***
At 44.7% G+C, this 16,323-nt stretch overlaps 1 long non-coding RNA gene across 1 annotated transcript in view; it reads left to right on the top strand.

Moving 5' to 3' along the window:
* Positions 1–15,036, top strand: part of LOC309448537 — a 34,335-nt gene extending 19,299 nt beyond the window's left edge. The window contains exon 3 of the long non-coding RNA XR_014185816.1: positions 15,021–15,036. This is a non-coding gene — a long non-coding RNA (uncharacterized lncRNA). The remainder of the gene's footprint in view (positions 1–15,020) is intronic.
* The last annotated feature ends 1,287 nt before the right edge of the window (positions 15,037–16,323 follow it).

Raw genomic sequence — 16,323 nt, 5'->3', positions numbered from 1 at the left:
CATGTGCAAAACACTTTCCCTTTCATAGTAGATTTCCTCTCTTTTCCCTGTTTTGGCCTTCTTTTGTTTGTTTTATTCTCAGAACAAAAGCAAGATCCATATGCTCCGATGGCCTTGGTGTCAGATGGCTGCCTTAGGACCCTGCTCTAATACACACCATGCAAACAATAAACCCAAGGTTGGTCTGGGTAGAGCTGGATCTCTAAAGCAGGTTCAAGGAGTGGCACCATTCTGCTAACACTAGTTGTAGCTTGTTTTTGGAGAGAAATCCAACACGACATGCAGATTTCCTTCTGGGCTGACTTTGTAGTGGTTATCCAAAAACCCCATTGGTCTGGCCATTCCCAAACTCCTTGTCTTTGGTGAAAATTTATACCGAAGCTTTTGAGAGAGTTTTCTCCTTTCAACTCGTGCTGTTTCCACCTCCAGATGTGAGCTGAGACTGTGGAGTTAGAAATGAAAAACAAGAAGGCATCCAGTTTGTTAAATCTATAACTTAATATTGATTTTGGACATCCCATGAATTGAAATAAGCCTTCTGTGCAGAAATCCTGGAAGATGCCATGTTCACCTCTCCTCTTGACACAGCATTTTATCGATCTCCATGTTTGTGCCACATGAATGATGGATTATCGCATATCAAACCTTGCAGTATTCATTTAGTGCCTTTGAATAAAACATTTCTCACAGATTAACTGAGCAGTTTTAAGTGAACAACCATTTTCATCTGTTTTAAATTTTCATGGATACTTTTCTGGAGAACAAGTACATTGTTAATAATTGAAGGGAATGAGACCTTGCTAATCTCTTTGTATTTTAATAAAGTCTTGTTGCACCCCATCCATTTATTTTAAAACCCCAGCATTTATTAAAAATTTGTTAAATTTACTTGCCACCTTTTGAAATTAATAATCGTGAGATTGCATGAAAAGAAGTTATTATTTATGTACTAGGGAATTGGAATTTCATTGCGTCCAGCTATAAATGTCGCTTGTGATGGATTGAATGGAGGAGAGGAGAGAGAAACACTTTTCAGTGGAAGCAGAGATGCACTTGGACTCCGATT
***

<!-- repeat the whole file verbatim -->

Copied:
At 44.7% G+C, this 16,323-nt stretch overlaps 1 long non-coding RNA gene across 1 annotated transcript in view; it reads left to right on the top strand.

Moving 5' to 3' along the window:
* Positions 1–15,036, top strand: part of LOC309448537 — a 34,335-nt gene extending 19,299 nt beyond the window's left edge. The window contains exon 3 of the long non-coding RNA XR_014185816.1: positions 15,021–15,036. This is a non-coding gene — a long non-coding RNA (uncharacterized lncRNA). The remainder of the gene's footprint in view (positions 1–15,020) is intronic.
* The last annotated feature ends 1,287 nt before the right edge of the window (positions 15,037–16,323 follow it).

Raw genomic sequence — 16,323 nt, 5'->3', positions numbered from 1 at the left:
CATGTGCAAAACACTTTCCCTTTCATAGTAGATTTCCTCTCTTTTCCCTGTTTTGGCCTTCTTTTGTTTGTTTTATTCTCAGAACAAAAGCAAGATCCATATGCTCCGATGGCCTTGGTGTCAGATGGCTGCCTTAGGACCCTGCTCTAATACACACCATGCAAACAATAAACCCAAGGTTGGTCTGGGTAGAGCTGGATCTCTAAAGCAGGTTCAAGGAGTGGCACCATTCTGCTAACACTAGTTGTAGCTTGTTTTTGGAGAGAAATCCAACACGACATGCAGATTTCCTTCTGGGCTGACTTTGTAGTGGTTATCCAAAAACCCCATTGGTCTGGCCATTCCCAAACTCCTTGTCTTTGGTGAAAATTTATACCGAAGCTTTTGAGAGAGTTTTCTCCTTTCAACTCGTGCTGTTTCCACCTCCAGATGTGAGCTGAGACTGTGGAGTTAGAAATGAAAAACAAGAAGGCATCCAGTTTGTTAAATCTATAACTTAATATTGATTTTGGACATCCCATGAATTGAAATAAGCCTTCTGTGCAGAAATCCTGGAAGATGCCATGTTCACCTCTCCTCTTGACACAGCATTTTATCGATCTCCATGTTTGTGCCACATGAATGATGGATTATCGCATATCAAACCTTGCAGTATTCATTTAGTGCCTTTGAATAAAACATTTCTCACAGATTAACTGAGCAGTTTTAAGTGAACAACCATTTTCATCTGTTTTAAATTTTCATGGATACTTTTCTGGAGAACAAGTACATTGTTAATAATTGAAGGGAATGAGACCTTGCTAATCTCTTTGTATTTTAATAAAGTCTTGTTGCACCCCATCCATTTATTTTAAAACCCCAGCATTTATTAAAAATTTGTTAAATTTACTTGCCACCTTTTGAAATTAATAATCGTGAGATTGCATGAAAAGAAGTTATTATTTATGTACTAGGGAATTGGAATTTCATTGCGTCCAGCTATAAATGTCGCTTGTGATGGATTGAATGGAGGAGAGGAGAGAGAAACACTTTTCAGTGGAAGCAGAGATGCACTTGGACTCCGATT